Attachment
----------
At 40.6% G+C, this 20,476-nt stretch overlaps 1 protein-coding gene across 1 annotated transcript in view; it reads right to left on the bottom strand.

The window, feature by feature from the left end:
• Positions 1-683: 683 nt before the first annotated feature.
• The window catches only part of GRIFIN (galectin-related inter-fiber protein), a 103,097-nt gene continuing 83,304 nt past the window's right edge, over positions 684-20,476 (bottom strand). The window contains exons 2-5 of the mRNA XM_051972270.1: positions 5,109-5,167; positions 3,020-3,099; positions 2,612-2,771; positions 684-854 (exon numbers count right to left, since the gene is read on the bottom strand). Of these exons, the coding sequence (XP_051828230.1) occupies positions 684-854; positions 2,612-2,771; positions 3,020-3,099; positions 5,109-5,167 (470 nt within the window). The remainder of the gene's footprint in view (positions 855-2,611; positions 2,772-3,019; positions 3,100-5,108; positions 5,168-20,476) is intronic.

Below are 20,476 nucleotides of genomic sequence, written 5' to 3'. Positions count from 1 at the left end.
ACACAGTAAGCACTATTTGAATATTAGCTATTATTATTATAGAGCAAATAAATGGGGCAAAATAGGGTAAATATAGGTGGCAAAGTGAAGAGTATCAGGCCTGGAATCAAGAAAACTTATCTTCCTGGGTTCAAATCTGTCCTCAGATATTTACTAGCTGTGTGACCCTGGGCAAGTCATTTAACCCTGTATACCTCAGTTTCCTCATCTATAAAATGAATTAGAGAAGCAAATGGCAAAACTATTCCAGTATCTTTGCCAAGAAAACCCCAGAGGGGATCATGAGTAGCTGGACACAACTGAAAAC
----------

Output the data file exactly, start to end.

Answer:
At 40.6% G+C, this 20,476-nt stretch overlaps 1 protein-coding gene across 1 annotated transcript in view; it reads right to left on the bottom strand.

The window, feature by feature from the left end:
• Positions 1-683: 683 nt before the first annotated feature.
• The window catches only part of GRIFIN (galectin-related inter-fiber protein), a 103,097-nt gene continuing 83,304 nt past the window's right edge, over positions 684-20,476 (bottom strand). The window contains exons 2-5 of the mRNA XM_051972270.1: positions 5,109-5,167; positions 3,020-3,099; positions 2,612-2,771; positions 684-854 (exon numbers count right to left, since the gene is read on the bottom strand). Of these exons, the coding sequence (XP_051828230.1) occupies positions 684-854; positions 2,612-2,771; positions 3,020-3,099; positions 5,109-5,167 (470 nt within the window). The remainder of the gene's footprint in view (positions 855-2,611; positions 2,772-3,019; positions 3,100-5,108; positions 5,168-20,476) is intronic.

Below are 20,476 nucleotides of genomic sequence, written 5' to 3'. Positions count from 1 at the left end.
ACACAGTAAGCACTATTTGAATATTAGCTATTATTATTATAGAGCAAATAAATGGGGCAAAATAGGGTAAATATAGGTGGCAAAGTGAAGAGTATCAGGCCTGGAATCAAGAAAACTTATCTTCCTGGGTTCAAATCTGTCCTCAGATATTTACTAGCTGTGTGACCCTGGGCAAGTCATTTAACCCTGTATACCTCAGTTTCCTCATCTATAAAATGAATTAGAGAAGCAAATGGCAAAACTATTCCAGTATCTTTGCCAAGAAAACCCCAGAGGGGATCATGAGTAGCTGGACACAACTGAAAAC